UK newspaper, The Independent has uncovered data suggesting that Apple make as little as $0.04 per track sold. Apple operates iTunes in the US and Europe, which is the largest legal music download provider. The investigation concludes that because record companies are taking such a large percentage from online sales, many companies will go out of business within years due to lack of profits.
Copyright holders, most often the recording industries, take as much as 60% of the $.99 that Apple charge for each song on iTunes. Music Publishers take the rest, amount to about $.08 per song. The report highlights the fact that even though online publishing has virtually killed costs, record companies have almost doubled their take from each song sold.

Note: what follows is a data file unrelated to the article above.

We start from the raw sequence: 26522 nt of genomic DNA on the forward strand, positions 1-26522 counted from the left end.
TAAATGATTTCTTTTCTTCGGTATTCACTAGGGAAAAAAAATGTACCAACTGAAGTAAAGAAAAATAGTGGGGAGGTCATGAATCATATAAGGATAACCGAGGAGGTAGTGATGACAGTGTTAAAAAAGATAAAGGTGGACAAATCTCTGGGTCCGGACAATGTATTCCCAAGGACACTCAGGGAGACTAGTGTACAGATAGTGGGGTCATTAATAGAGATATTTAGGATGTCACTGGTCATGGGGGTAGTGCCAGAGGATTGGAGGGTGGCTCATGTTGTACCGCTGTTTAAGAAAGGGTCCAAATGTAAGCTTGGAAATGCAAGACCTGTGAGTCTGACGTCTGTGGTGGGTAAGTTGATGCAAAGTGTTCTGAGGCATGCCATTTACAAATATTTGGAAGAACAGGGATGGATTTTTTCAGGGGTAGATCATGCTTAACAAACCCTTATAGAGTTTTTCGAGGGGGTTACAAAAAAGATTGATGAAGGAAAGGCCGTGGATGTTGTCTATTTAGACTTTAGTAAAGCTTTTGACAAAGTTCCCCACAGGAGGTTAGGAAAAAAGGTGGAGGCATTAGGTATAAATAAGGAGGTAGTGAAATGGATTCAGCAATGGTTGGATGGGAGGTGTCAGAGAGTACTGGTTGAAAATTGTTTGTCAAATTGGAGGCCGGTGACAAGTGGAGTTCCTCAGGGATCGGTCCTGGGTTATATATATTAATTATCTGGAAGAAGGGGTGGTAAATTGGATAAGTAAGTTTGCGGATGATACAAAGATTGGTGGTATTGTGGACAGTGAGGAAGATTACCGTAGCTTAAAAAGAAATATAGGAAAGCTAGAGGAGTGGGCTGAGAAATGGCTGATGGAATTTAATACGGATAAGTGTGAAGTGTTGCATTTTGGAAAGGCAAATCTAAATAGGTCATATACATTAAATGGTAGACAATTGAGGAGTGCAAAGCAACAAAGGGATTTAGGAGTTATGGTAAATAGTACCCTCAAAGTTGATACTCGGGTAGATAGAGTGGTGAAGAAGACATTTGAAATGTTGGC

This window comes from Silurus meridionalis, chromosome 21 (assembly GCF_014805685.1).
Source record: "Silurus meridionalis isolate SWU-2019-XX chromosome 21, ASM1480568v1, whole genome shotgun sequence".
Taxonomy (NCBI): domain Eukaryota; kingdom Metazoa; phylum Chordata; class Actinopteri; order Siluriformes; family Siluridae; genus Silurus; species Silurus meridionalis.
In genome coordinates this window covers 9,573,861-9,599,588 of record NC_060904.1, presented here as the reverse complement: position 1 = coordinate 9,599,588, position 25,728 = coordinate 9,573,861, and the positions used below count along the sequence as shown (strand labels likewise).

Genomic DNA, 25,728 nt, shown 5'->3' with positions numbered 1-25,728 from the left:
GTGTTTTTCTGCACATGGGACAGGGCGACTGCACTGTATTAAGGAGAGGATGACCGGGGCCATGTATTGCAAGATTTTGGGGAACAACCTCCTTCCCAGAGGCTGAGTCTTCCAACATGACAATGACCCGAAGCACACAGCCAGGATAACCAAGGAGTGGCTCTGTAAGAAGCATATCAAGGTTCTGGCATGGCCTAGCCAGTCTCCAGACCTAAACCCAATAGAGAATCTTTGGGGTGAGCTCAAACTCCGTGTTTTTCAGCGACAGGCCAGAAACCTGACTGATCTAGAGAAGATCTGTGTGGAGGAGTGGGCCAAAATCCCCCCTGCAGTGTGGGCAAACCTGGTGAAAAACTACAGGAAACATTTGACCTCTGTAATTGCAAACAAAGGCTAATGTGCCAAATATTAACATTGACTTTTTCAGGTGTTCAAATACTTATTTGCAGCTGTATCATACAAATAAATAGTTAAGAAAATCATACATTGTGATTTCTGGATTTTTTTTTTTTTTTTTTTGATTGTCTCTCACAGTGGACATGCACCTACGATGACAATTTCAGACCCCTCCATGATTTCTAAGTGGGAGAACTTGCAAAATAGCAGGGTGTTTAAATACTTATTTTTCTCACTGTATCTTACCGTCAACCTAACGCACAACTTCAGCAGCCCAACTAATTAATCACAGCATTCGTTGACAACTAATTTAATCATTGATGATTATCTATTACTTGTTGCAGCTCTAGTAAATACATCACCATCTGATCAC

Record companies need to wake up to the fact that high prices are going to cause even more problems in the long run. Legitimate downloads have helped stop the tide of music piracy, and to over-price the songs would be disastrous. They desperately need to start thinking long term about this issue. Although Apple has the iPod to help shore up revenues, others do not; market analysts predict that many of the music download start-ups coming to market in the next 12 months could be bankrupt within 5 years. Michael Robertson from MP3.com told the Independent that online music providers are so un-profitable that it's more of "a race where the winner gets shot in the head".